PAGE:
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Vincent Hogan: My may not appreciate 'King Henry' until he is gone

Brian Cody smiled a smile that stored an ocean of small secrets. He said that Henry Shefflin's return was important: "I think for everybody". And as he stood there, the sunny commotion of Wexford Park ebbing to a resigned clatter, you knew that he was talking about more than a hurler.

In the 13 seasons through which Cody has guided Kilkenny, only Shefflin has started every championship game. Their stories are tethered so tightly together, one without the other is all but unimaginable now. Shefflin was relatively quiet against Wexford on Saturday evening, his contribution restricted largely to a nerveless exhibition of free-taking. Yet, his very presence on the Kilkenny team-sheet signalled a triumph for what Cody termed "the lonely hours of just working away on his own". A second ruptured cruciate ligament in three seasons had to explore Shefflin's resilience to a depth not many men of his vintage could reasonably expect to withstand.


On Saturday, Micheal O Muircheartaigh said that Shefflin's presence in Wexford Park was "one of the things" that made it easy to leave the comfort of a Dublin armchair and travel south. Now retired, the legendary broadcaster saw Ring, Mackey and the Doyles in their pomp. He considers Shefflin to be of the same church. So 'King Henry', the most prolific championship scorer in hurling history, gathered up another nine points in Wexford Park. And the hosts, quite properly, weren't gentle on him.

Lar Prendergast pulled on anything that came in their vicinity like a man trying to hunt bats out of a barn and, thereafter, Mick Jacob chose to work off pretty much the same template. And Shefflin just took what came his way with stony equanimity. He does something only the greats can do. He unites the stridently divided. He removes the spleen from things. There is a moment in every game when he all but excuses himself from the maelstrom and takes it to another place. On Saturday it arrived with maybe 13 minutes remaining, when a burst of acceleration took him into a clearing and -- without breaking stride -- he took control of a grounded sliotar. In a blur, the ball was over Wexford's crossbar and the congregation audibly gasped at this glimpse of genius, perfunctory and perfect.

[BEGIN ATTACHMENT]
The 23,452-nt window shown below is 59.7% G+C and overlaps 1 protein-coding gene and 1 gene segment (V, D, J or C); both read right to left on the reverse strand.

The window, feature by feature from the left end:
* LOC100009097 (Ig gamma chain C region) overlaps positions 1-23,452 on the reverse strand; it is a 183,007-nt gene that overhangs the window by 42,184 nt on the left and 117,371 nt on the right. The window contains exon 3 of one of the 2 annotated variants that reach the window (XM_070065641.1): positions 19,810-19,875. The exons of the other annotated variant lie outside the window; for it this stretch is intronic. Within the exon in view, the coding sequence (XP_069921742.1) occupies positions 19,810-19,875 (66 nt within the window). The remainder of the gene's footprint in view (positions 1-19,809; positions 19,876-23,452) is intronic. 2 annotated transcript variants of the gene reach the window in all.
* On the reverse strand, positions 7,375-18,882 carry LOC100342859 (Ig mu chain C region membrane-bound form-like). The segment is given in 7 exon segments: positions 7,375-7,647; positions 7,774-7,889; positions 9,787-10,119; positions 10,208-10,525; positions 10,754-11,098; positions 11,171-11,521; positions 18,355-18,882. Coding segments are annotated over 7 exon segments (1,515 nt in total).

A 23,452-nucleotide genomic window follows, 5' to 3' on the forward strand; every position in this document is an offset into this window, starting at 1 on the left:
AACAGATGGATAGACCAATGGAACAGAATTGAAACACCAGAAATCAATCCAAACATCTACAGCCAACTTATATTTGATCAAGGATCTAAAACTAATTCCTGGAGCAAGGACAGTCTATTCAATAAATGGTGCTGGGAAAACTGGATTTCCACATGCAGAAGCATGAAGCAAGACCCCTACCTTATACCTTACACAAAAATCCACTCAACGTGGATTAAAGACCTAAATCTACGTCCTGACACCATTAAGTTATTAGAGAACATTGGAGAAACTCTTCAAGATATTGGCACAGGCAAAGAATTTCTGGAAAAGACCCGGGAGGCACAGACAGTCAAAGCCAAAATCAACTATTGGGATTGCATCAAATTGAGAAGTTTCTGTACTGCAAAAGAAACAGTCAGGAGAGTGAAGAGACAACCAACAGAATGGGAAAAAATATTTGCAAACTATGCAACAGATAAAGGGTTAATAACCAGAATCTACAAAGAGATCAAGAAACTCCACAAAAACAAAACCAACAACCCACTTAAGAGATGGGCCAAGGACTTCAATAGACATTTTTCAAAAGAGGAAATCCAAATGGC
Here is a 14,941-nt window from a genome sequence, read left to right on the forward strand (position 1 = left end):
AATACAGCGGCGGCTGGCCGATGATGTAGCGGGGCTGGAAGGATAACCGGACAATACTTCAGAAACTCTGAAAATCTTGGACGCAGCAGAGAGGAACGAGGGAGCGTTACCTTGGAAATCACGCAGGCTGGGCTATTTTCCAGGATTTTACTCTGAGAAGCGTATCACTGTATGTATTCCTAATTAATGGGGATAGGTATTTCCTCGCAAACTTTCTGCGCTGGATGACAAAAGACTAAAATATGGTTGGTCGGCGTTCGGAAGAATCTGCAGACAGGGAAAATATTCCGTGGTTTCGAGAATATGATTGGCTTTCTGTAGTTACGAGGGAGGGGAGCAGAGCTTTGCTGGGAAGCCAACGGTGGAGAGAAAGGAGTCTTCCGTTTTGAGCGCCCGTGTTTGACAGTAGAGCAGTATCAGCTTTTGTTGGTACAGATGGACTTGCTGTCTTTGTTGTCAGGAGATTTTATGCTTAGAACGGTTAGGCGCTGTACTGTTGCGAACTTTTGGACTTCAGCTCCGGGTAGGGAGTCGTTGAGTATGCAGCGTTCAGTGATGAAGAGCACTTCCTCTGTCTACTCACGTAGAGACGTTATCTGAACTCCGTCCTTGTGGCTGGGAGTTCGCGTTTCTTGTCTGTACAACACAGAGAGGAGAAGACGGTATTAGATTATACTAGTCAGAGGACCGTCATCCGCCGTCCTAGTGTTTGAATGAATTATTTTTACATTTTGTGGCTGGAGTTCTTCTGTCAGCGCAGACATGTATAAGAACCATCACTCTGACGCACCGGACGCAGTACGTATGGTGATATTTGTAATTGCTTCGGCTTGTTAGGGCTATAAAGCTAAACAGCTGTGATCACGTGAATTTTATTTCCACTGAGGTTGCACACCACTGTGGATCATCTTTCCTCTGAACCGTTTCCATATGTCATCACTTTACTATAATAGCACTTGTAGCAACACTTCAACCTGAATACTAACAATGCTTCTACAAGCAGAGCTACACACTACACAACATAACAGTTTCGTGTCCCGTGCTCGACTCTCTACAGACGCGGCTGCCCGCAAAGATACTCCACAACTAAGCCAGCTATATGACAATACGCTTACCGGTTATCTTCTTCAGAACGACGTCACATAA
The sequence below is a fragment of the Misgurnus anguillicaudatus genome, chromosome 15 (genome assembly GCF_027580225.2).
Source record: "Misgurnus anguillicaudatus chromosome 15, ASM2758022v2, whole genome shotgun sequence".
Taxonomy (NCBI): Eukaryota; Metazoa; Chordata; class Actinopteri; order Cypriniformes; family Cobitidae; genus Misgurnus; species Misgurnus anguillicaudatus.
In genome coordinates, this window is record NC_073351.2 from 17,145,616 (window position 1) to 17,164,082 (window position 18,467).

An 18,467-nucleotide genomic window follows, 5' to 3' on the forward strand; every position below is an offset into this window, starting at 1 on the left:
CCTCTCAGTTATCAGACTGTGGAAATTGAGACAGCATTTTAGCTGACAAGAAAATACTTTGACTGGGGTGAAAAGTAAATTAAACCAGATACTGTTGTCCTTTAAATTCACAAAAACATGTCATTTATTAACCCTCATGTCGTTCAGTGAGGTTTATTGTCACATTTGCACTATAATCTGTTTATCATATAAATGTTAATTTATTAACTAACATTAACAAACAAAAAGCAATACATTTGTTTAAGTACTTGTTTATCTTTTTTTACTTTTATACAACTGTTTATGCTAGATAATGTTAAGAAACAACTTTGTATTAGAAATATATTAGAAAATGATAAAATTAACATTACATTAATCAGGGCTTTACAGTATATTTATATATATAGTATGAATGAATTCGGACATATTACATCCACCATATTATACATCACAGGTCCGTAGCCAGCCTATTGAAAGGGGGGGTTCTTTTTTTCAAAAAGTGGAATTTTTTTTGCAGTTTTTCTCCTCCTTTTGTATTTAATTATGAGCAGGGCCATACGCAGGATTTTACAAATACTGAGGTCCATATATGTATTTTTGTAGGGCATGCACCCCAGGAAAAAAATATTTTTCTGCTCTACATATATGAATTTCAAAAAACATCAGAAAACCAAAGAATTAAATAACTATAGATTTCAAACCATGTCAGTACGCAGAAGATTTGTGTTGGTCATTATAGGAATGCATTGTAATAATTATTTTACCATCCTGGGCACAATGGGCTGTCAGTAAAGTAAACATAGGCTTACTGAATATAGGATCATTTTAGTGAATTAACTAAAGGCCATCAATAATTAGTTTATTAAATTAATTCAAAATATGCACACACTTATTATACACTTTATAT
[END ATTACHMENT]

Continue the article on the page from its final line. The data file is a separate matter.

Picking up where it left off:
To understand what it is that he achieves, it is always useful to study the frenzy all around him. Because Shefflin moves to independent music. We know that Eddie Keher and Jimmy Doyle were wizards in the 60s and 70s, but we know too that it was a different game they played. Nothing was ratcheted as tightly then. Training remained a two-night-a-week commitment of spring, not a year-long lifestyle choice. Compared to today, games were played at a desultory pace. True, Henry never had to contend with the third man tackle and he has been spared the culture of lawlessness that could descend on a contest, prior to television cameras positioning sheriffs at every corner.

He didn't inherit DJ's explosive heels or goal-threat either. He hasn't the natural venom to be a Tim Crowley or John Power on the '40' and, closer to goal, he's more of a floater than a human incendiary. In fact, for all his longevity, he's never become the virtual emblem of a county in the way of a Brian Whelahan or Ken McGrath. There's actually nothing he does that seems uniquely different. It's just the efficacy of everything combined.

The easy efficiency and grace. He is, in a sense, the prototype of Kilkenny's facility for locating swift, intuitive forwards. Men with minds as sharp as hospital scalpels. Above all, Shefflin thinks his way into the path of greatest opportunity. He reacts late just about every second eclipse of the sun. Break it down to fundamentals and his game is, more than anything, an essay in intelligence. Of course, all of this escapes him.

The way Henry talks about himself, you'd think he's a disappointment to his family. He is dismissive of what he's done, as if it amounts to no more than a toss of the dice. In St Kieran's College he was, reputedly, the last name on the U-16 hurling squad pinned to the school noticeboard. College stalwarts would say they turned him into a decent hurler, but hardly a star. It is said that he "wasn't a great minor by any stretch", making the 1996 Kilkenny squad only as a sub goalkeeper. He didn't get a trial with the U-21s in '98 and, it is said, was barely hanging onto the intermediate panel that same year until, legend has it, he exploded one Saturday afternoon as a second-half sub in an intermediate challenge. The county U-21s got wind of this and the rest, as they say, is carved in the tombstones of the defeated.


Yet, it is generally accepted that Fitzgibbon hurling was the making of Shefflin and it was certainly where Cody spotted this nascent talent in the colours of Waterford IT. Yet, Kevin Fennelly briefly brought him training with Kilkenny's seniors in '98 and Shefflin himself sometimes talks about that first night in Nowlan Park and how a humane Pat O'Neill declined the opportunity to pulverise him with a shoulder.

Within a year, he was lighting up the sky for Cody and, truth to tell, has been doing it ever since. Now he's no angel if an opponent forgets his manners but, without an edge, what hurler ever touched greatness? He has seven All-Irelands and nine All Stars now and, sitting in Wexford Park on Saturday, a thought struck that maybe hurling won't fully appreciate the genius of Henry Shefflin until he's sitting with the rest of us in the stand. The great consolation of an underwhelming game was that he looked in no hurry to buy that ticket.